Tips to boost your savings
Rather than let it sit idly by, you save your money so that it continues to work for you. But some savings work harder than others, so it might be useful to consider some tips and suggestions about how and where to save for that maximum boost:
Spoilt for choice
- just as you want to make the most of your savings, so deposit takers are competing for your custom – the result is a plethora of savings accounts offering a multitude of rates and conditions;
- choosing between them may prove a challenge, but – as the old saying goes – you do not need to put all of your eggs in one basket;
- you might want to spread your savings around several different accounts – even when it comes to current bank accounts, where Which? magazine has found that more people in 2019 are opening multiple accounts in search of the best mix of options;
- it is a sensible habit to save regularly – by setting up a monthly transfer into your savings account, for example, and making sure that any windfalls are also sent that way, as the charity Age UK suggests;
- indeed, some interest-bearing current accounts depend on your depositing a minimum amount each month in order to qualify for the best rates of interest;
Fixed-term or instant access?
- another choice you need to make is whether you can afford to lock your money away for a longer period – of, say, five years – to secure a higher rate of interest or whether you want the safety of instant access in case of emergencies;
- deciding how much to keep in that instant access account, of course, depends on your circumstances, but a useful rule of thumb might be to aim for three months of your regular income kept in the quick access rainy day fund;
- once again, a solution might be to spread your savings between both types of account and strike a balance between fixed-term and instant access accounts;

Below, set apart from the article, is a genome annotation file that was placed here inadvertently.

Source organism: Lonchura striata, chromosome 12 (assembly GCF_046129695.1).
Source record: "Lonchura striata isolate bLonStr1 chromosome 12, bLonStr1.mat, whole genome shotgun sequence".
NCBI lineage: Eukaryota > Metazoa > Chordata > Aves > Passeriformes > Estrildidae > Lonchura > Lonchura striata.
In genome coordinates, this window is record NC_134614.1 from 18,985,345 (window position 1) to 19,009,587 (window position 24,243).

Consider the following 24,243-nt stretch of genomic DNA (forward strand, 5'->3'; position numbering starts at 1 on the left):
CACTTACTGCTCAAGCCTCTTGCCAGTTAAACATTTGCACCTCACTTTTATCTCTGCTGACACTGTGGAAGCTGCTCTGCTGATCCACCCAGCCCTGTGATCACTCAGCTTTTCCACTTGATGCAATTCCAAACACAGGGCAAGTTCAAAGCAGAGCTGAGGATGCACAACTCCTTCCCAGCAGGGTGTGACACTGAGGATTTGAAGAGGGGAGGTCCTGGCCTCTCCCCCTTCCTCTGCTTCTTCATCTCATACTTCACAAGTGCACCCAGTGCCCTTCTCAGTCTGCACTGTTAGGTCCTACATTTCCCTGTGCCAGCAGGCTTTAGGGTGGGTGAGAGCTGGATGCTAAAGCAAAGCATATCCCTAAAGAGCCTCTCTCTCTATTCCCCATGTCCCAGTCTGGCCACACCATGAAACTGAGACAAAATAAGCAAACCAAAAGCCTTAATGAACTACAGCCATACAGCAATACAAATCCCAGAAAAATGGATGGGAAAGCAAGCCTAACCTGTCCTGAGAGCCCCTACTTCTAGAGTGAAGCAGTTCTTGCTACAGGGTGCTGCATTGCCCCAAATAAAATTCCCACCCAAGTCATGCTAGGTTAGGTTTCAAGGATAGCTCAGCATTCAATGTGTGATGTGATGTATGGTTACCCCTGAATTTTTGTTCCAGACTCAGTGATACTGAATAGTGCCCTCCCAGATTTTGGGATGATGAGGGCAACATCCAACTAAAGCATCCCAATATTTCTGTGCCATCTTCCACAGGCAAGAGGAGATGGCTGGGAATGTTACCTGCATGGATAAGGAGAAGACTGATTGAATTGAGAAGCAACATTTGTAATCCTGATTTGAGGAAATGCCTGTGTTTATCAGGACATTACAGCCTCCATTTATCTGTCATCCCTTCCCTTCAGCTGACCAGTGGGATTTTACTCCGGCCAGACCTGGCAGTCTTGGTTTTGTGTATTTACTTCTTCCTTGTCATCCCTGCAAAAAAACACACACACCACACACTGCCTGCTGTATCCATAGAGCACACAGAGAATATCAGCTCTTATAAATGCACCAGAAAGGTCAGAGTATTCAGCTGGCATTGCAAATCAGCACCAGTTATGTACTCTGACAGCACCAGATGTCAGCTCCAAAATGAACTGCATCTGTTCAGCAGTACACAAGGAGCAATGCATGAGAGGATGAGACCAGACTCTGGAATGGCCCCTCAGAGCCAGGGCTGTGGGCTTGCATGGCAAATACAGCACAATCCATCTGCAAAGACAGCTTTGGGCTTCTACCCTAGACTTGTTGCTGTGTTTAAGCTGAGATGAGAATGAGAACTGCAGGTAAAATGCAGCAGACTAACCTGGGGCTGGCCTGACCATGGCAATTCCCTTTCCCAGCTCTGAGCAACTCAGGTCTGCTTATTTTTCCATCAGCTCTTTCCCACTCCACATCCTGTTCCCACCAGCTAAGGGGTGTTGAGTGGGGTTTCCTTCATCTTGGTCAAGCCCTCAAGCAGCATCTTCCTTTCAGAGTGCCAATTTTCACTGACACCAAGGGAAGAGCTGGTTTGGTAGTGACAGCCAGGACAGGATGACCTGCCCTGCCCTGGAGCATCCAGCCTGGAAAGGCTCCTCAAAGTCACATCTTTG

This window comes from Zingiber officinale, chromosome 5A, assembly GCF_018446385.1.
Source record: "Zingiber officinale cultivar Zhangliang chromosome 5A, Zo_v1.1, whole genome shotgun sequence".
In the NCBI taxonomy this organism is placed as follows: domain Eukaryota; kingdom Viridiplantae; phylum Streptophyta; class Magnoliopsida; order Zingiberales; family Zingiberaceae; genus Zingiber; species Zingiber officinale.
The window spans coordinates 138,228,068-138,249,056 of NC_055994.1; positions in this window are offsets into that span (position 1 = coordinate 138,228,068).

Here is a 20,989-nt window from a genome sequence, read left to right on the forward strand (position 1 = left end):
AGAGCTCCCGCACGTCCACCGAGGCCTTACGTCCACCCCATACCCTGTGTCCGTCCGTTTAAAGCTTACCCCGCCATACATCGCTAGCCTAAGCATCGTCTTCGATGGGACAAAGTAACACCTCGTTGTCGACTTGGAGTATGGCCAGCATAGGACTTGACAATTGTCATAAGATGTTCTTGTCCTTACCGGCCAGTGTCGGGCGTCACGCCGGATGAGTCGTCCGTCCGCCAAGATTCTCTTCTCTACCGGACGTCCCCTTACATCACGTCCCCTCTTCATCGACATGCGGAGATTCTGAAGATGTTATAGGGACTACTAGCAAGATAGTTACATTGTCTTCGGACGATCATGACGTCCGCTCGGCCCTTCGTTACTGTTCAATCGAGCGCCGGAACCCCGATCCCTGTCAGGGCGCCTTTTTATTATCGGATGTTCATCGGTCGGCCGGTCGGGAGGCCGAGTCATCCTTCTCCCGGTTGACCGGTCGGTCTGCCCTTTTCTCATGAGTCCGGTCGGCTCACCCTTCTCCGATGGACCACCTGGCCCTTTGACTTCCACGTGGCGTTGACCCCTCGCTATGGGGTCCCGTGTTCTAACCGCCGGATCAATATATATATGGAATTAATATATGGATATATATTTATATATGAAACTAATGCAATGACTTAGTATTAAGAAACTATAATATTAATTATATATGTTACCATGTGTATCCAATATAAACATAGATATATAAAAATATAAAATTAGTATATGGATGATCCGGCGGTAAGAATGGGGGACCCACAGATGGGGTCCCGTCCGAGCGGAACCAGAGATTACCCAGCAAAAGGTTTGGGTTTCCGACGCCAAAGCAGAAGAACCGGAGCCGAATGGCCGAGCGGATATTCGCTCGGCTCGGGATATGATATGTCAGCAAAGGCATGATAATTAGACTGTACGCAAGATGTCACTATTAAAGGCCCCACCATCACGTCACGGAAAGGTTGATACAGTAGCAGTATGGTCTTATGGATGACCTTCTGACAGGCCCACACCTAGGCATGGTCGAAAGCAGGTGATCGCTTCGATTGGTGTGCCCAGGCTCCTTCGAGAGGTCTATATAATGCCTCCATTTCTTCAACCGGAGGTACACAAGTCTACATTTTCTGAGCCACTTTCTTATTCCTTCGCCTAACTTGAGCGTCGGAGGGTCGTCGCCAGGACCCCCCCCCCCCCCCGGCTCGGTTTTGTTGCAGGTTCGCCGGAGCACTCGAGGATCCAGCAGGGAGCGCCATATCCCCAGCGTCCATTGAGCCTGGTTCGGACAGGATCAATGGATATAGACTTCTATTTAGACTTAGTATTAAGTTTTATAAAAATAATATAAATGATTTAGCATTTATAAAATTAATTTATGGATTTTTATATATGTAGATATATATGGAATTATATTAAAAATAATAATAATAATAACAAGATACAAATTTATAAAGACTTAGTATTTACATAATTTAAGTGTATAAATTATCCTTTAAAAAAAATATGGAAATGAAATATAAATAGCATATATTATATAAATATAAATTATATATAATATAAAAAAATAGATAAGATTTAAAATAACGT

- you might be even more sophisticated and open different one, two, three, and four-year fixed-term accounts, transferring the money when each of those matures into a five-year fixed-term in successive years;
- you derive an income from your savings, so might expect to pay tax on that income – and, while that is true, there are also tax rules and allowances that help you boost your savings;
- since 2016, for instance, income from your savings is paid without any tax being deducted – if you pay tax at the basic rate of 20%, you enjoy an initial allowance of £1,000 on the interest earned and pay income tax on the remainder, if you are paying income tax at the higher rate of 40%, the allowance is £500 a year, but if you pay at 45%, there is no such personal savings allowance;
- minimise your tax liabilities by taking advantage of other tax-free ways of saving – such as cash ISAs and Premium Bonds, for example – which do not detract from your £1,000 or £500 personal savings allowance.
So, it is not just a question of putting the money you can afford into interest-bearing savings accounts, but also paying careful attention to how and where you save.
The data used in this article is correct at the time of writing.